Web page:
Sunset on Monday night – the sky and the trees go crazy – in a good way.
The River Wharfe at Harewood Bridge a week or two ago, still roaring from all the rain it drank at Christmas.
No sun – no moon!
No morn – no noon!
No dawn – no dusk – no proper time of day –
No sky – no earthly view –
No distance looking blue –
No road – no street – no “t’other side this way” –
No end to any Row –
No indications where the Crescents go –
No top to any steeple –
No recognitions of familiar people –
No courtesies for showing ’em –
No knowing ’em!
No traveling at all – no locomotion –
No inkling of the way – no notion –
“No go” by land or ocean –
No mail – no post –
No news from any foreign coast –
No Park, no Ring, no afternoon gentility –
No company – no nobility –
No warmth, no cheerfulness, no healthful ease,
No comfortable feel in any member –
No shade, no shine, no butterflies, no bees,
No fruits, no flowers, no leaves, no birds –
England women’s football team in the World Cup semi-final tonight…
Cars go by.
They cannot see
the yellow spots.
Only the walkers –
the dog walkers,
the lonely walkers,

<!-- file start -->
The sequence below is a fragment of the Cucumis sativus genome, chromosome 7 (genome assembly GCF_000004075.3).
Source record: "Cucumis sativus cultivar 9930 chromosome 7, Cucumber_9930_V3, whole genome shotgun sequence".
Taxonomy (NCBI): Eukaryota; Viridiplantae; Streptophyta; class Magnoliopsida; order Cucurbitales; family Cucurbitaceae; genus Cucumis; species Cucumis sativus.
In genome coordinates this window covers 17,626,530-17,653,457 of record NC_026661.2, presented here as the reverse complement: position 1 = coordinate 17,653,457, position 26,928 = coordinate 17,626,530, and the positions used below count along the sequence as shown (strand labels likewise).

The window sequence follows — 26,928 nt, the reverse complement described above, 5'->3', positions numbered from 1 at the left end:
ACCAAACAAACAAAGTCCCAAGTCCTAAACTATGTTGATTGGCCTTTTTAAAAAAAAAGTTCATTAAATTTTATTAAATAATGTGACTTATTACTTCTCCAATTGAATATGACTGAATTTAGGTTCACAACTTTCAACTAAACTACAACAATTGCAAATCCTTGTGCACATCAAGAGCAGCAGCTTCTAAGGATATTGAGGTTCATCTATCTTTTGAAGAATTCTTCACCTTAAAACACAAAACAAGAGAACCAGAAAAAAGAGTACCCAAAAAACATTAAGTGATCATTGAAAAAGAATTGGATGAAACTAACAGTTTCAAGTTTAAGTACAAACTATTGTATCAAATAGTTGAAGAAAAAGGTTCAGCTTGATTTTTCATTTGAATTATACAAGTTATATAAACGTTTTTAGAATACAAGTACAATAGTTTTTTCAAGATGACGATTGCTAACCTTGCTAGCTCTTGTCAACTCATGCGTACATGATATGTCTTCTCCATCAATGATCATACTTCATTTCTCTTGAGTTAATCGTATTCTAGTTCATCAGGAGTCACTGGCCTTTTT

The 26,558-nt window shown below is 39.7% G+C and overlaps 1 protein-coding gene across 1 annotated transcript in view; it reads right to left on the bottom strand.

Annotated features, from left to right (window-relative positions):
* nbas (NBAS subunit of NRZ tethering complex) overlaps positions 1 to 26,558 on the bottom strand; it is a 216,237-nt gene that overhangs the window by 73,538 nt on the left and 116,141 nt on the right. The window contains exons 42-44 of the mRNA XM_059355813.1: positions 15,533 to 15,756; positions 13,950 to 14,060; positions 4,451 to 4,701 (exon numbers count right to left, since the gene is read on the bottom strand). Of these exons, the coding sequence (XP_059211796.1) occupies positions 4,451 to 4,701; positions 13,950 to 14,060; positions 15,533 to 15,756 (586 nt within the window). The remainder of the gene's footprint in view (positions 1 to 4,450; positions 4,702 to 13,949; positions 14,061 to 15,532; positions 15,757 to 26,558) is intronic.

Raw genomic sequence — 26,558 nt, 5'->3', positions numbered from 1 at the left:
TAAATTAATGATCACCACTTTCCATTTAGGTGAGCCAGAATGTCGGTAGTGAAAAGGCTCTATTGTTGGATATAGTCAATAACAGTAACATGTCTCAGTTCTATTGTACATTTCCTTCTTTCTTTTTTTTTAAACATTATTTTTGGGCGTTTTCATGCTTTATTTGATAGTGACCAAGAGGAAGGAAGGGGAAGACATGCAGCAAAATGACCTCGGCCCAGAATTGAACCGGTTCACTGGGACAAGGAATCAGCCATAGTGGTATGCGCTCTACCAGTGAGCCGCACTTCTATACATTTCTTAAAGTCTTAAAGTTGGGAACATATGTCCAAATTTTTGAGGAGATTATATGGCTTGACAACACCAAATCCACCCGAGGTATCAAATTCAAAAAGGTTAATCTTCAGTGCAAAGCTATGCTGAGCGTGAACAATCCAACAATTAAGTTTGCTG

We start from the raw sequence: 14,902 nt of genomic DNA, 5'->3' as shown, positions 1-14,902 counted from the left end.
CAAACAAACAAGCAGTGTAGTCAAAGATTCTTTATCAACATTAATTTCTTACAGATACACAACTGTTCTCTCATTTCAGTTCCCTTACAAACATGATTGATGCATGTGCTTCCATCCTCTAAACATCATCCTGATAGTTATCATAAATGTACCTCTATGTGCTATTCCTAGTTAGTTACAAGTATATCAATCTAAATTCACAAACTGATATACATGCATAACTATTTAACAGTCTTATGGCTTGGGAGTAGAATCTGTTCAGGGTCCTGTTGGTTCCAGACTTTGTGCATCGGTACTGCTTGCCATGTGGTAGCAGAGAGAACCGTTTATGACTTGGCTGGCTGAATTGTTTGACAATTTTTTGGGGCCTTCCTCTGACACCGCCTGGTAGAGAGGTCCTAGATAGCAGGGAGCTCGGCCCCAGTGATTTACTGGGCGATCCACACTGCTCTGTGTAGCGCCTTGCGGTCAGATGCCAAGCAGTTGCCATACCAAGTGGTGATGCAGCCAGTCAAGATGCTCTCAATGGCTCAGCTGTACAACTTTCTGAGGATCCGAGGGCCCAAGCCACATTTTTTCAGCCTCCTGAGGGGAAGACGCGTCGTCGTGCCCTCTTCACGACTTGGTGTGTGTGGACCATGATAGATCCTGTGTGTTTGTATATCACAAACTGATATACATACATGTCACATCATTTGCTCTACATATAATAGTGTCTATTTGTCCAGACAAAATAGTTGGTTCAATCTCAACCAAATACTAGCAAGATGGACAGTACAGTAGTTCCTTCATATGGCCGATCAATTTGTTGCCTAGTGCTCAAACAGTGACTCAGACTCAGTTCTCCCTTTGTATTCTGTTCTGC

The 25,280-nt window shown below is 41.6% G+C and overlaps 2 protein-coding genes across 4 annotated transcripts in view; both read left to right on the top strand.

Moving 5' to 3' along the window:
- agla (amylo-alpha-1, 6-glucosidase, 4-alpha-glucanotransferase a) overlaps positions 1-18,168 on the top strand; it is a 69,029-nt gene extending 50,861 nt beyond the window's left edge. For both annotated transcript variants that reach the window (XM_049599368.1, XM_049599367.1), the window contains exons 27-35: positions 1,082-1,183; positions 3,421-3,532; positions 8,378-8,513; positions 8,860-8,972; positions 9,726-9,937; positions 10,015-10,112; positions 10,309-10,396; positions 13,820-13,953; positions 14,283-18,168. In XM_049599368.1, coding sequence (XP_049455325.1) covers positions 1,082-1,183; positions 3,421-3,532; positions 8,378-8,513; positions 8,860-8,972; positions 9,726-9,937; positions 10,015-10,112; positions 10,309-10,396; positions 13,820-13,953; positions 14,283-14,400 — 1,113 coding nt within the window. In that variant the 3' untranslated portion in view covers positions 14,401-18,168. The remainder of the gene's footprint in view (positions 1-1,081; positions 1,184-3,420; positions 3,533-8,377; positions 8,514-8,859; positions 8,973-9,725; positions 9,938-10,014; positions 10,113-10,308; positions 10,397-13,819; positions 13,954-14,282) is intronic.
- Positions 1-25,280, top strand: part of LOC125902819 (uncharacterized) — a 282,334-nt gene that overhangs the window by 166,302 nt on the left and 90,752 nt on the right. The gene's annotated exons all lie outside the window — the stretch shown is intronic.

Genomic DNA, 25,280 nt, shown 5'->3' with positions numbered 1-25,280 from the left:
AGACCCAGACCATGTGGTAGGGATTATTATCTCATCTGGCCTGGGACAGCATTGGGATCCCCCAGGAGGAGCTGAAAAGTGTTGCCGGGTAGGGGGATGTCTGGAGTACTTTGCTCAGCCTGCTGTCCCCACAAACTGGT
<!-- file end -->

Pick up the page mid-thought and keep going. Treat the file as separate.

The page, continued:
the walkers in love –
Only the nature lovers,
the artists looking for inspiration –
Only the commuters taking short cuts and
the school children
on their way home
the yellow spots.
A hot and sunny day last century, in a friend and neighbour’s garden.
I’m lucky – quite a few people over the years have said to me, “Come and paint in my garden!”. For a long time I lived in places where there were no gardens, only yards – some parts of Leeds 8 are just bricks, cracked concrete and tarmac.
And so it was a kind offer when Rosie said I could paint in her garden and I took it up. She also lent me her car about 500 times before I could afford my own.
This painting is from the summer of 1991 – I remember the oriental poppies that Sumi had planted a few years before, they kept re-seeding themselves. And it looks like broad beans in front of the trellis.
Thanks for the encouragement and all your generosity, Rosie Foster (1953-2015).
I was commissioned to make a portrait of this former lodge house, built in 1888 by Sir Charles Ryder, one of the original partners of Tetley’s Brewery. I drew the house a few times before I painted it. In the middle of one drawing about 300 or 400 geese flew overhead, very high up. They flew and honked their way west in a giant V-formation that changed shape as they went – but they didn’t make it into the painting.